Poem Guitars Edition

A series of unique pieces. Each one is a one-of-a-kind unique instrument that will never be exactly copied. Elements of these designs may act as prototype inspirations for new construction lines that might be developed in future. Priced at  €48,400 (tax included)

Guidance photos. Do not correspond to final product.

How we work and what inspires us

Since my childhood, I had an interest in literature. Prose, and especially verse, have accompanied me through all stages of my life; from that childhood at the Pias de San Antón School, where I captained and urged a team of classmates to write a short daily story, until “Anhelo” (“Yearning”), the first of the Poem Guitars, emerged in 2009.

The first activity was decapitated and dissolved when I was summoned to the rector’s office due to complaints from the parents of my classmates. In their defence, they claimed they were not completing their daily homework because they had to present me with their stories the next morning.

The second activity is enshrined in guitar verses that have now reached number 58 displayed on the label of a Mariano Conde Poem Guitar, following a gradual and steady upward trickle in the sequential numbers identifying these unique pieces. The verse for “Anhelo”, the name of guitar number 1 of the special Poem Guitar series, had been kept in a drawer for ten years before it was captured and displayed one day on a Mariano Conde guitar.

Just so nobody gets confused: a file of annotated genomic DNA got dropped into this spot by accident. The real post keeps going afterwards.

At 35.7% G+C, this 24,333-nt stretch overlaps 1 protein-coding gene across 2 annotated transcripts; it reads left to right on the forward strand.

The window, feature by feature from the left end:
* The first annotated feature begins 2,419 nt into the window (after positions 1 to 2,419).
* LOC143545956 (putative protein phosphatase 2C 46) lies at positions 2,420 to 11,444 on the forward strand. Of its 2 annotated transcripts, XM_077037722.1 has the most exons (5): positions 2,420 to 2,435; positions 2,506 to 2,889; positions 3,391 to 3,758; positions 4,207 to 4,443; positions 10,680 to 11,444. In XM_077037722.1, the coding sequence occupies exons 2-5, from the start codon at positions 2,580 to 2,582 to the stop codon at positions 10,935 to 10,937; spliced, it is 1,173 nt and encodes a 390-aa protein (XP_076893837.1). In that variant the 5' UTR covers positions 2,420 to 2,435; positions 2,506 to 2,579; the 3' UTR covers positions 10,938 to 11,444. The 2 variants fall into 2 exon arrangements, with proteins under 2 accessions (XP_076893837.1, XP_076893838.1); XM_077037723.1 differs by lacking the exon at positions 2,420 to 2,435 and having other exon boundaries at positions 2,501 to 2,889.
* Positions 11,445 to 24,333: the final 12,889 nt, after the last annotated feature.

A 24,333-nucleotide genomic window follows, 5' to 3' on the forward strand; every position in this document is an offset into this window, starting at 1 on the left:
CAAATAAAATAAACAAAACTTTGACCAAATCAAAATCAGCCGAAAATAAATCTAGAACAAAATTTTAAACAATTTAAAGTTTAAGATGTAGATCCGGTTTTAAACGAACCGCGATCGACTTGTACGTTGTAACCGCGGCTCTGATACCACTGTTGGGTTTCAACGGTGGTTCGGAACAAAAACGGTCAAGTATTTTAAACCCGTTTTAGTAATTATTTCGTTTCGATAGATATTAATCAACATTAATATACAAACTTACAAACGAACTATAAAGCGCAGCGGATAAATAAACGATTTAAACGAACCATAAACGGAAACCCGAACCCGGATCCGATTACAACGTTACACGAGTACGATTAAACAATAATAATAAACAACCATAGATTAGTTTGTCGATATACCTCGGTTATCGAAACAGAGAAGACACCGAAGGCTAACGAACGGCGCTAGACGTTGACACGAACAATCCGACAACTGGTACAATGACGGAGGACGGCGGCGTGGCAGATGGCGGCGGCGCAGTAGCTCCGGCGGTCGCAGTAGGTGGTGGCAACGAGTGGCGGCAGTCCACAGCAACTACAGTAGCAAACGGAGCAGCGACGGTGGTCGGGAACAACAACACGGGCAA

Light and shadow led me to the same thing: looking for one I found the other.
It is not worse to dwell in the past
but rather to see a hope broken.

Poem Guitar No.1 : “Anhelo” (“Yearning”)

I position the Poem Guitars at the vertex of an imaginary rhombus, as I explain in the verse titled “Rombo” (“Rhombus”), guitar number 56 in the series. They lie the apex and the crucible of good guitars where there is no distinction between flamenco and concert classical guitars, where pop, jazz, and Brazilian rhythms, among other musical currents, inhabit a sonorous space.

The reason for this lies in their seductive feel, the quality and quantity of their sound, and their insistent harmonics that make them the greatest exponents of “half-moon” guitars.

The key to all the above lies in their construction. It is the product of exhaustive craftsmanship in which each guitar has its own personality, which emerges in the construction process. Each is treated individually, taking into account the flexibility or rigidity of the woods that form it, some woods centuries old. I will omit further descriptions of these subtle and carefully guarded combination choices and construction parameters for obvious reasons.

We perform tests and checks, and we fine-tune each guitar with extremely finessed craftsmanship that can delay its construction for months. Each guitar is a one-of-a-kind unique instrument that will never be exactly copied and may become the prototype inspiration for a new construction line that can be developed, archived, or blended with other existing models.

Wood speaks, and listening to it and understanding what it says is the goal. There are no better or worse woods. Wood is present and waiting. And the more years you wait the better. In an artisan handmade guitar, waiting and patience are two more key components.
In addition to spruce, cypress and rosewood, there are a multitude of tone-wood species, and it is an exciting challenge to incorporate them into the construction of a guitar.

Every kind of wood I carry.
Beginning of a new era!
Rooted in the “half moon”
the “full moon” was born!

Poem Guitar No.33 : “De Todo” (“Everything”)